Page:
Chicago Tribune from Chicago, Illinois on January 11, 1939 · 19
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Chicago Tribune from Chicago, Illinois · 19

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Chicago, Illinois
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Wednesday, January 11, 1939
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19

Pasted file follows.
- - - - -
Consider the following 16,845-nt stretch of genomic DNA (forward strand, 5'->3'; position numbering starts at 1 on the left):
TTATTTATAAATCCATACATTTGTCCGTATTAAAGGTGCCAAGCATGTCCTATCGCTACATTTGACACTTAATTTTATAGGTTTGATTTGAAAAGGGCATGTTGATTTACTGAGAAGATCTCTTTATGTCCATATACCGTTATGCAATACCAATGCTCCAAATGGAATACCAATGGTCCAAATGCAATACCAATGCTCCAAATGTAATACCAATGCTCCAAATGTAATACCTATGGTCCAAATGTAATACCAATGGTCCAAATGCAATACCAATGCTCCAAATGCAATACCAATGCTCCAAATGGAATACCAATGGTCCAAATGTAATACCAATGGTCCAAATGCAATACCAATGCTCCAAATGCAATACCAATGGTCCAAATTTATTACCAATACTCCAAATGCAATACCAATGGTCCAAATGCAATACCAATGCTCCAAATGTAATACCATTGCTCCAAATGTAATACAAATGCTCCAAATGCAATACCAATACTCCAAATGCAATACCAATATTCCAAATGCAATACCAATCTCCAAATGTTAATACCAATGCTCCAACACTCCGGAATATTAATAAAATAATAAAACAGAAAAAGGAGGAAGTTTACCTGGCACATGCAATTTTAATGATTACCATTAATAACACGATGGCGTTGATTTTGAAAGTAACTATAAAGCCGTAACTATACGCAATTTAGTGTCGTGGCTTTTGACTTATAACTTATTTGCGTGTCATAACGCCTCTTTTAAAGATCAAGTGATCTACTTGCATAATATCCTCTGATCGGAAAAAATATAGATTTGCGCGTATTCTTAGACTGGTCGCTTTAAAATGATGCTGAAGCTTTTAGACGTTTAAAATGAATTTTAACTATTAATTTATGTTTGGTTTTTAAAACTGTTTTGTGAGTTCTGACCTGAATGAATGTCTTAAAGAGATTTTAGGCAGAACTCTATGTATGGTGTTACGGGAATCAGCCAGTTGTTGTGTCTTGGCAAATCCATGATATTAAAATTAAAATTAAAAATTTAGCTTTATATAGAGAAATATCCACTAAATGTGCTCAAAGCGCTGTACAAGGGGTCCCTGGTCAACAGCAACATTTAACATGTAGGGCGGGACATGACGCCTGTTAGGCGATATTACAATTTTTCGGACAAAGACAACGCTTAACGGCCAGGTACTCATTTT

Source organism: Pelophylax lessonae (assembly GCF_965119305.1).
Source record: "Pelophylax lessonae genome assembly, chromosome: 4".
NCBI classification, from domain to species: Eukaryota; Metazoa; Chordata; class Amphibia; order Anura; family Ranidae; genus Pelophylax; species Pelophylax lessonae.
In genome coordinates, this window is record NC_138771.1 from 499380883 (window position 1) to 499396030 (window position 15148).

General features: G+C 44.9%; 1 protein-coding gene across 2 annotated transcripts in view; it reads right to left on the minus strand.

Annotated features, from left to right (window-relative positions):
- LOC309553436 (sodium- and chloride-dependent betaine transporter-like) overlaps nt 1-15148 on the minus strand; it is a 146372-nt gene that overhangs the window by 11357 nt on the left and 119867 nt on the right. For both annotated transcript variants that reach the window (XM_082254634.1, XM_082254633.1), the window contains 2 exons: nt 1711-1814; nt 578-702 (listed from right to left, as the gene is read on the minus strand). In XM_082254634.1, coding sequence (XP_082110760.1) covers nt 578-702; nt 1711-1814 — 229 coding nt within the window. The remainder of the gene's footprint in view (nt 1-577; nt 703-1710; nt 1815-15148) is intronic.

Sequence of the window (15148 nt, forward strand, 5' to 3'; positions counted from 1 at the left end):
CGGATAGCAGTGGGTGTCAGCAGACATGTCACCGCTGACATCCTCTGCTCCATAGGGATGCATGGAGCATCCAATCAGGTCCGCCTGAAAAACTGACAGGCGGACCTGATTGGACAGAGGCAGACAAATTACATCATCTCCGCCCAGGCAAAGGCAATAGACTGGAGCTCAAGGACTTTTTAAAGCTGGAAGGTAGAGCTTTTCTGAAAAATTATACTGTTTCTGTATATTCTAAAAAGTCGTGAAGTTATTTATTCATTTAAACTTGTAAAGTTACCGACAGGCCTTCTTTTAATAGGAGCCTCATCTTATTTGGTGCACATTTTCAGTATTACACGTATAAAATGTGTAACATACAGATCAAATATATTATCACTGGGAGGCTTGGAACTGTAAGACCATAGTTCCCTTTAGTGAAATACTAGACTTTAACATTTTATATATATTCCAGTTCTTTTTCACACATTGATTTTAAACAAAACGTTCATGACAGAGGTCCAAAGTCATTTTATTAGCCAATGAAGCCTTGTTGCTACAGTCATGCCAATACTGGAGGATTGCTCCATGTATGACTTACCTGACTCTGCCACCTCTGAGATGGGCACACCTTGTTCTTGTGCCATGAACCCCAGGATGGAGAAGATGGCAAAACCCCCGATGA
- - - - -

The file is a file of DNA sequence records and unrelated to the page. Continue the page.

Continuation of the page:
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SECTION TWO PORTS MARKET! WANT ADS xcucro - 'AIHE WORLD sC GREATEST KEWSFAPER r SELLS UPRIGHT PIANO o-OCTAVE UPRIGHT STAK'K. Sl'J-EXC. tone. S-yre. old; ri. Hyde Pk. 6573. Mrs. Leo Scliapiro, 1117 E. H8tii-t.. reoeiied nine replies to this Tribune want ad and told h.r,r piano. If it can be sold, a Tribune want ad tcill sell it. Call Superior 0100 Want Ad-Yisr WEDNESDAY, JANUARY 11. 1939. n rfo) n u n nc OSTON DEFEATS HAWKS FOR 4TH STRAIGHT TIME, 3-1 CALL RELATIVES PASS INTO THE GUMPS GONE! Robinson Scores for Chicago. 5-a-y-yI BOSTON a. CHICAGO 1. ISriniM'k O Knr;ikas I'urtlunil L.I) Thompson fchore K. II Seibert fechmiilt C Diililstrom Dunuirt L. W Nortlicutt Ilauer K.W Kobinnon SrAKKS. Buxton IVttinser, Hill. Cnnarlirr, Clapper, C'rfrd. Ilollett, Wicltiml, SiuhIs. (ietliffe. Clii:lKi Itlinrtt, (iottsclijf, Kcsilcts. Mtie-Kcnzie, I.evins-ky, Bessler, Shill, Thorns, KJurrh. (iriicic IIK.ST I'KKIOU. Scoring Robinson Northrott J . U :."() ; Coiih-rlirr I'ortlund, Weihnnll, 1 ():::; Crawford I SrhtniiK J. IU:.'i:t. j Penalties l.evinky, l'ortland, MiCOMI FKKIOD. Scorins None. I'cn:cltlib Shore, Seibert, Thompson major, Wicland Iniwjorj. IK I Kit I'JSKIOD. hcorins Duinart ISiiimidt, il:33. I'cnalty (j raeie. Keteree A j Smith. Linesman Bill Clearj'. WELL, BOVS. - I'M OFF.' X ( IVA 6tOINCr TO EXPAND THIS V . CPol FIVE BUCKS INTO A THOUSAND Wmm l, !UrK SO OUlCK ITU-GET GrROWNCr 'JIlW W PR.ECISE.LM' TWO MONTHS 'Sg1 I " " M H&NCE, I'LL-"STRIDE &ACK v .1 1 INTO THESK CLUB-ROOAAS ff OOt LUCKA . a 1 RESPLENDENT IN A NEW SUIT If UMP-YOO'LL.) Lovfe 'H 4 OF CLOTHES WITHOOO M NEED IT.' J ,!: ru m 'Re?. V. S. Pat. Off.: j Copyright, 193?. bvChiore Tribime-N. Y. Nevr.. SynHn-jf.. Tnf. AMERICANS BEAT RANGERS, 1-0, IN OVERTIME BATTLE Boston, Mass., Jan. 10. (JP) The leading Boston Bruins reached the half way mark of the National Hocky league campaign by gaining their iourth straight victory over the Chicago Blackhawks, 3 to 1, tonight in the Boston garden. Among the crowd of 12,000 was Bald Bill Stewart, the Bostonian who recently was ousted ps manager of last year's Stanley cup winners. The Blackhawks will play two more frames on their present tour before returning to the Chicago Stadium Sunday night to meet the New York Rangers. They will battle the Rangers in Madison Square Garden Thursday, nd then travel to Toronto to play the Maple Leafs there on Saturday right. Wieland, Thompson Fight. Tonight's action, lively most of the way, was highlighted by one of little Cooney Wieland's rare fistic outbursts. The veteran center came to blows with Paul Thompson, the Hawks' co-manager, after some sec ond period high sticking. Both drew major penalties. The Hawks scored their second goal In their four starts against Frank Brimsek, the Bruins' sensational goalie, in the opening period, when Baldy Northcott fed Earl Robinson a long pass that was rifled into the Boston net from 30 feet out and sharply to the right. Several times thereafter Northcott got away but Brimsek refused to crack and coolly Vicked out shots fired as close up as three feet. Conacher Ties It. Roy Conacher provided the Bruins with their clincher about five minutes after the Chicago score and a few seconds before the first period ended, Jack Crawford lashed home the deciding goal from more than 40 feet. The Bruins' third tally, made in ths final period, was a flukey one. While passing out of the left corner of the Chicago zone. Woody Dumart hit Goalie Mike Karakas' left skate and the puck was deflected into his cage. U. C. L. A. PLAYERS PROTEST LOSS OF CAMPUS JOBS Los Angeles, Cal., Jan. 10. (JP) Edwin TBabe Horrell, new head foot-hall coach of the University of California at Los Angeles, today poured soothing words on a campus tempest the protest against job curtailment from a group of freshman athletes. Horrell said fourteen athletes had Jost jobs at U. C. L. A. recently, but lhat alumni were endeavoring to provide employment for all deserving players. An open letter in the campus newspaper, signed by five freshmen players, charged unfair changes in the treatment of athletes. The writers said they had been promised free Tneals, tuition, fees, books, and $40 a month jobs, and in exchange the university expected every day: Four hours of football practice, four hours of work, four hours in classes, and four hours' study. Nels Stewart Accounts for Only Score. Hocky Standings NATIONAL LEAGUE. W. Jj. T.Pts. a.o.G. Boston 17 6 1 35 66 30 N.Y. Bangers. 14 6 2 30 57 40 X. Y. Amer...l2 8 4 28 64 64 CHICAGO ... 9 J2 3 21 53 59 Toronto 8 Jl 4 20 43 47 Detroit 7 34 4 J8 53 67 Montreal .... 5 15 4 14 47 75 LAST NIGHT'S RESULTS. Boston, 3; Chicago, 1. Detroit, 3; Montreal, 0. New York Amerk""', 1; Npiv York New York, Jan. 10. (P) Nels Stewart's goal in the third minute of overtime tonight gave the New York Americans a 1 to 0 victory over their city rivals, the Rangers, before 13,848, in Madison Square Garden. Tommy Anderson launched the winning play with a sharp drive which Dave Kerr blocked with his pads. Stewart knocked down the rebound with his glove and rapped the puck into the net. The Rangers protested that Nels actually had flipped it in with his hands but they were overruled. It was the fourth gam?? of the season between the teams and the best the Americans had been able to do previously was a 1 to 1 tie. Lineups: j AMERICANS UJ. BANGERS 10J. J Robertson Ci Kerr Jrwa k.jj neiier H. Smith Pratt A. Jackson C Watson Koklsworthy K.W Hextall Sorrell L..W HUler SPARE?. Americans Field. Galla:-rhir. Stewart. Chan-man. Anderson, Carr, Wiseman, Schrmer, Jenkins. Jtansers Coulter, Shibicky, M. Colville. N. Colville, Dillon, C. Smith, M. Patrick. Molj-neaux. Alien. FIRST PERIOD. ! Scorins None. j Penalties M. Patrick l"l Sehriner. Golds- worthy, Watson. SECOND PERIOD. Seorins None. Penalties Coulter, Sehriner. THIRD PERIOD. Pcorin? None. Penalties Coulter. H. Smith, Sorrell. OVERTIME. Scorinx Stewart I Anderson, 2.15. Penalties None. BY ARCH WARD. PRESIDENT HERMAN B. WELLS of Indiana university, in his inaugural address last month, pointed out that it has become increasingly important for universities to help students develop sound bodies and habits that will affect their physical wellbeing throughout their lives oecause the large majority of college students now come from and return to urban communities. . . . Bill Karr, veteran end, is lost to the Chicago Bears for two years at least. . . . The former West Virginia star, who came lo Chicago - in 1933 to see A Centuiy of Progress and remained to become one of the National league's most consistent players, is - now Trooper William Karr of Headquarters Company B of the West Virginia state oolice. servinz a two year enlistment. . . . Santa Anita's 133 iv, - "'t acre parking lot accommodates 22,000 f - '. . The Rockford High 4 u;i,. school basketball team recently suf- fv- fered us first defeat in two sea- m si ARMSTRONG WINS 10 ROUND BATTLE FROM ARIZMEHOI Yankee Owner and Former Star III :-:-:-:-::-:. ? km Charley Hachman. WINGS, 3; CANADIENS, 0 Detroit, Mich., Jan. 10. (P) Larry Aurie, who announced his retirement from the National Hocky league last spring after eleven seasons of play, returned to action tonight to help the Detroit Red Wings score a 3 to 0 victory over the last place Montreal Canadiens. Aurie, now manager of the Pittsburgh Hornets, Detroit's International-American league farm club, scored one goal in what he said would probably be his only major league appearance of the season. A crowd of 6,400 saw the savage battle in which fists swung on several occasions. The lineups: MONTREAL fO. DETROIT T31. Cude Goal Thompson Seibert L.D Bov raan Goupille R. D Goodfellow Hayne C Giesebrecht Blake T..W T.ewis Gagnon R.W Kilrea SPARES. Montreal Wentworth. Tremblay, F.vans. Cain. Summerhill. Brown, Mondou. Ward. Detroit Younar. Aurie, Barry, Howe, rj-combe, Motter, Trottier, Stewart, Conacher. Wares. FIRST PERIOD. Scoring None. Penalty Goupille. SECOND PERIOD. Scoring Wares f Lewis-Liscombet, lt:5P. Penalties Conacher misconduct, Barry. Goupille. THIRD PERIOD. S e o r 1 n g Bowman Howe-Goodfellow, 8:.T: Aurie Kilrea-Giesebrecht, 12:00. Penalties Goupille. Browns Make It Official They Lost Money in 1938 St. Louis, Mo., Jan. 10. CP) For the second straight season under the new management, . the St. Louis Browns operated at a loss last year, but President Donald Barnes told stockholders today the club was in " sound financial condition " and was making every effort to attract support with a younger, faster team. Barnes said attendance last season was disappointing with the result that operating expenses greatly exceeded gate receipts. - Football's Not Over Yet Now a Snow Bowl Game! Newberry, Mich., Jan. 10. Special. A snow bowl football game is being planned by the Newberry Sportsmen and the Ishpeming independent team Feb. 19th in Ishpeming or- the opening day of the city's win- sons of Big Seven conference com- petition. ... La Salle-Peru was the 7" & aiumoiing diock. . . . numuaaier vveus of England, who as a heavyweight boxer spent most of his time on the Bill Karr. canvas, has turned wrestler. . . . In other words no change. . . . Davey O'Brien and Cap). 1. B. Hale of the Texas Christian football squad were teammates for eight years. . . . They attended Ihe same Dallas high school. . . . Harry Mendel, wideiy known as Ziefpfd of six rty bicyclinsr, is promoting the ten round bout between Tony Galento and Jorge Brescia in Newark, Jan. 19. . . . Michigan State's football teams in Charley Bachman's six year tenure as coach have won 38 games, lost 11. and tied four. . . . Columbia college of Dubuque was the starting ground for three of the country's most successful coaches, Charles Dorais of Detroit, Elmer Layden of Notre Dame, and Eddie Anderson of Iowa. . . . Cliff Keen, Michigan's wrestling coach, rales Forrest Jordan his best heavyweight prospect since Don George, who became world's professional champion after his graduation. . . . Among the boys you probably will see swinging lether in the Golden Gloves Tournament of Champions at Chicago Stadium next month are Tony Arcara, welterweight from Cleveland, who has won 18 of his 30 bouts by knockouts, and Neville Beech, 202 pounder from Richton, Miss., who will compete in the Memphis Commercial Appeal's tournament. . . . Beech scored three quick knockouts in a CCC camp event in the Louisiana bayou country. Keeps Welter Title in Bout on Coast. Fight Decisions Hurry, Hurry! Here at our clinic we are on the horns of a dilemma and need your helpers again. The horse doctor gave the Democratic mule a terrific Franklin purge and now he is sick again. This lime he has the snakes, sees big elephants when he looks off north and west. The shadows of Hitler, Mussolini, and Stalin drive him hysterical. He chats a lot. Every foreign noslrum has been tried. Now shall we give him more purge or more alphabetical soup? - Doc Yak, Brain Trust Clinic of Minnesota. Sudden Thoughts. A pessimist is the best person from whom to borrow money. He doesn't expect it back. The Kid from Pine-hurst. Knowing that drinking and driving do not mix, I often am glad I never learned - to drive. Daniel Francis Clancy. Crowding the Hero Bench. When I saw that Frankfurter had been chosen for the Supreme court I didn't say, "Hot Dog!" Scully of Gossard. Th Wake Hepend tpon Its Friends. What's in a Name? Bill Bourd is a sign painter in May-wood, 111. Opsnbo-Ojnnfs. & Grrrrr ! My Mexican Hairless is getting jealous since Dorothea's Dachshund made the Wake. I told him not to fret because maybe the column was going to the dogs. Stuart of Lansing. Lady of Leisure. No longer shorthand notes I write, Nor pound the keys with all my might, And all the girls vow envy me, That lady of leisure I'm to be. I wish my friends could join me here To see how time can disappear, When doorbells buzz, first front, then back, And dirty dishes start to stack. The telephone's incessant ring, And countless tasks all clamoring Conspire with hobbies I pursue To crowd my hours with things to do. With lectures, shows, and shopping trips, And tea with friends, each day just slips Away, therefore I fail to see , The leisure time that was to be. Lass o' Laughter. Retrospect. Long years ago we paused beneath this tree To cast a few small twigs up the stream, And follow them in fancy to the sea Until the whitecaps mingled with our dream; I called them fairy ships and used to say They were a symbol of our own romance When I should come to carry you away To ; the soft, vine-clad slopes of sunny France. O, that was long ago, dear child, and yet Each time I pass beneath this ma ple's shade My eyes are misty and my cheeks are wet. Remembering the many vows we made; And sometimes from the stream there seems to rise Your carmine cheeks and flashing amber eyes. T. E. B. Encyclopedia Americana. Street Car: Something which if you have 3 cents more you take the bus instead of. N. E. Claypool. Automobile: Something which if you don't have you can't be arrested for driving while intoxicated in. P. G. of South Bend. Bag: That which when you are afraid some one will, he or she always lets the cat out of. Pauline the Problem. Tersonal to Mr. Roosevelt. Why not Mr. Dies to get the United States out of the Red? Mr. GOP Black. If We Only Knew! The old saying, "a fool and his money are soon parted," may be true, but what I'd like to know is, how in the devil the fool gets it in the first place? M'gosh of Oshkosh. Of Thee I Sing. Boy, O Boy, how the little woman has stepped out since I left town! It sure takes a lot of talent to fill some guys' shoes, doesn't it? Dorothea's First Husband. My buddy told me that as a bowler I reminded him of Johny Vander Meer. Two no-hit games. Double Trouble, Inc. I don't have to worry about losing my sweetie in the dark. He has a lantern jaw. Miss Terry. Continued on page 21, column 6 At I.os Angeles, t'al. Henry Armstrong beat Baby Arixinemli JOJ, title. At New York Sammy Luftspring heat Phil Furr 181; I.arry Kelhim and Kddi C.Herra drew 8; Mario Srverino brat Kddie Bar- tini rei. At New Hat-en. Conn. Nathan Mann stooped Art r.askey I 1 ; FJridse K..tron h-nt Irish Joh Kowii 81; Eddie booker fctopped Sujar Suss 31. At Rochester. N.- Y. Kddie Pierre beat I8nl Maboney Kranceseo Montanari stopped ii m my Clark 3J. T.o5? AngMes. Cal.. Jan. 10. -Special. Henry Armstrong successfully defended ' his world's welterweight championship here tonight when he scored a ten round decision over his old rival, Baby Arizmendi. A capacity crowd of 10,400 fans witnessed the match. Armstrong weighed 134 Vi and Arizmendi 136. The champion won all the way, but he never was able to knock the challenger to the canvas. It was the fifth lime that Ihe two have met and in all fifty rounds neither man has been knocked off his feet. The victory gave Armstrong the edge in fights won three to two. Armstrong Bores In. Armstrong was bleeding from the mouth in the third round, but seconds worked over him during the rest period to stop the flow. Arizmendi bled from the nose and mouth from the seventh on. In winning Armstrong employed his regular style of boring in with both gloves swinging. He backed Arizmendi against the ropes, put his head on-Baby's shoulder, and hammered away for ten rounds. Arizmendi took his best punches however, and came back with hard uppercuts and looping rights. Armstrong Is Booed. Armstrong was booed several times for what appeared to be illegal tactics with his head and shoulders, and in the tenth was guilty of butting Arizmendi in the eye. The Mexican charged back furiously, however, and carried the round. Both fighters were cheered at the final bell as they stood in the middle of the ring trading punches. Col. Jacob Ruppert, owner of the New York Yankees, baseball champions of the world, who has been ill for months, suffered a relapse last night and is reported in a critical condition. rAssocialed Press Photo.J TURFMEN SEEK WAY TO STAMP OUT RINGER EVIL Coral Gables, Fla., Jan. 10. CP) The National Association of State Racing Commissioners looked today to national identification bureaus for horses and stable help as potential weapons against running of ringers. Opening its tenth annual convention, the association turned promptly to this evil, one of the most persistent of turf problems. A ringer is a horse whose appearance has been altered so he may be raced under a fake name by unscrupulous turfmen seeking a betting coup. "The past year has shown," said Edwin J. Brown of Seattle, Wash-association president, "that we must tighten the rules and procedure of identifying horses." Commissioner John Sloan of New York suggested a national identification bureau of stable help, and later of horses. He said New York now has a bureau equipped with photographs of licensed employes and it would not be difficult to arrange the same thing on a national scale. The horse identification bureau, he said, would include photographs and an index of markings. - Poffenberger, Detroit Hurler, Sued for Divorce .TJairorstown. Md.. Jan. 10. (IP i Josephine Mable Poffenberger today j fiioH suit for divorce from Cletus Ellwood L Boots Poffenberger, pitch- e for the Detroit Tigers. She charged unfaithfulness. A r .1':, J k . L-. .. . Babe Ruth, former home run star for the Yankees, in a New hospital, where he was taken last night for observation and rest. fAssociated Press Wlrephoto.l York COLLEGE BASKETBALL Armour, 30; George Williams, 36. IePauw, 32; Earlham, 29. Elmhurst, 42; Aurora, 81. St. Ambrose, 27; Iowa Wesleyan, 20. St. Francis, 28; St. Vincent, 20. Carnegie Tech, 55; Pittsburgh, 50. Salem, 50; Fairmont, 41. Kansas, 33, Kansas State, 29. Ohio Wesleyan, 49, Miami, 32. Mt. Union, 2", Heidelberg, 25. Capital; 62, Muskingum, 33. Cincinnati, 46, Dayton, 27. Akron, 29, Glenville, 24. Westminster, 65; Grove City, 42. ThieL.34; Allegheny, 30. Dana, 28; Luther, 23. Midland, 36; Nebraska Wesleyan, 29. Franklin, 45; Wabash, 43. Carleton, 31; St. Olaf, 21., Macalester, 36; St. Thomas, 85. Centre, 87; Union Ky., 35. Upper Iowa, 59; Wartburg, 29. North Park, 54; Morgan Park, 33. YESTERDAY'S RESULTS. Shurtleff, 32; Central Wesleyan, 25. Montana State, 48; Greeley State, 40. Hastings, 49; York, 43. McCook Jr., 44; Hays Teachers, 42. Slippery Rock, 39; California P-J Teachers, 28. Manchester, 48; Ball State, 46. Evansville, 49; West. Kentucky, 48. Wahpeton, 30; Mayville Teachers, 28. Peru, 38; Tarkio, 26. Millikin, 85; North Central, 27. Idaho, 49; Montana, 44. Stout, 40; Winona, 39. Knox, 35; Monmouth, SL Beloit, 38; Kipon, 35. Johns Hopkins, 35; Western Md, 21. Haverford, 82; St. John's, 25. Doane, 56; Hebron, 44. Maryville Teachers, 36; Cape Girardeau, 35.. - , Albion, 31; Hillsdale, 25. - Calvin, 60; Olivet, 13. Geneva, 46; Bethany, 37. Dartmouth, 66; Colgate, 45. TO BEDSIDE OF YANKEE OWNER i' r :- " w- ' '- V Weakened by Long Sickness. New York, Jan. 10. (JP) CoL Jacob Ruppert, multi-millionaire brewer and owner of the world champion New York Yankees, was so near death tonight that he was given the last sacrament of the Catholic church. The 71 year old bachelor, one of the nation's wealthiest men, was reported resting easily but still critically ill. Albert Brennan, who has served as Ruppert's right hand man for the last 27 years without official title, said the colonel hovered between weary consciousness and a semi-coma and went lo sleep just before 11 o'clock. Relatives Are Summoned. " I've been sick a long time, haven't I, Al?" Ruppert said to Brennan just before he went to sleep. "But, you know what? I'm going to get better." Brennan said he could not see how Ruppert could survive many more hours of the illness that developed into complications from an attack of phlebitis inflammation of the veins! suffered last April. He has been confined much of the time since. A brother, George, and other members of the family were summoned to the bedside in the Ruppert town house on upper Fifth avenue. Holdings Approach $100,000,000. Associates generally estimated Ruppert's fortune between 570,000,000 and $100,000,000 and his real estate hold ings in New York second only to those of the Astor family. The Ruppert brewery holdings alone cost $35,000,000 and his baseball properties, including stadia in New York. Newark, and Kansas City, are valued at at least $15,000,000. The 300 acres surrounding his country estate at Garrison, N. Y, cost around $750,000, and his yacht, Yankee, is considered one of the finest privately owned craft in New York harbor. RUTH IN HOSPITAL New York, Jan. 10. SpeciaLl Babe Ruth, baseball's best known figure, tonight was a patient in. French hospital awaiting a cardo-graphic examination which is to be made tomorrow morning under the direction of his personal physician, Dr. Robert H. McConnelL Babe, whose mighty bat changed the- whole character of baseball, entered the hospital today on the recommendation of Dr. McConnell for a general checkup, a routine examination he will undergo regularly in ths future if he follows his physician's advice. Dr. McConnell denied anything serious was wrong with Ruth. "It is just that Babe has reached that stage in life now where he should undergo a complete checkup at regular intervals," the physician said. "To look at him you wouldn't think there is a thing wrong with him, and indications are there isn't. If we find him sound in every respect he will be out of the hospital within a few days." Mrs. Ruth Isn't Worried. Mrs. Claire Ruth likewise minimized the Babe's condition. "Babe isn't a sick man," she saidj "Dr. McConnell just thought he needed a thorough examination and Babe went down to the hospital. He's feeling so good I didn't even, accompany him. He's been active in baseball for so long and has been golfing so much we thought it time to get some medical advice on a set routine to guide him in whatever activities he plans for the future. " Say, if his present plans materialize, Babe will continue his golfing and fishing and add a little broadcasting to keep himself busy. He has his heart set on broadcasting the ball games from one of the local parks this year. If this materializes it will give him all the activity he can handle." The Usual Rumors Follow. The knowledge that Ruth, who will be 45 next month, was a hospital patient set off a succession of rumors to the effect the home run monarch was in poor condition. One report said his heart was bad. A vigorous reducing campaign, in which he has shed 30 pounds in the last six weeks, is said to have affected Ruth's heart. He has been playing innumerable rounds of golf and exercising constantly in a gymnasium. He weighed 239 pounds when admitted to the hospital. Di Maggio's Learned His Lesson He's Just Waitin Hollywood, Cal, Jan. 10. (JP) Joe DiMaggio, outfielder for the world champion New York Yankees, said tonight he was waitin to hear from the club about a 1939 contract. Joe, who demanded $40,000 last year but finally signed after the season opened for $25,000, said he had submitted o demands. A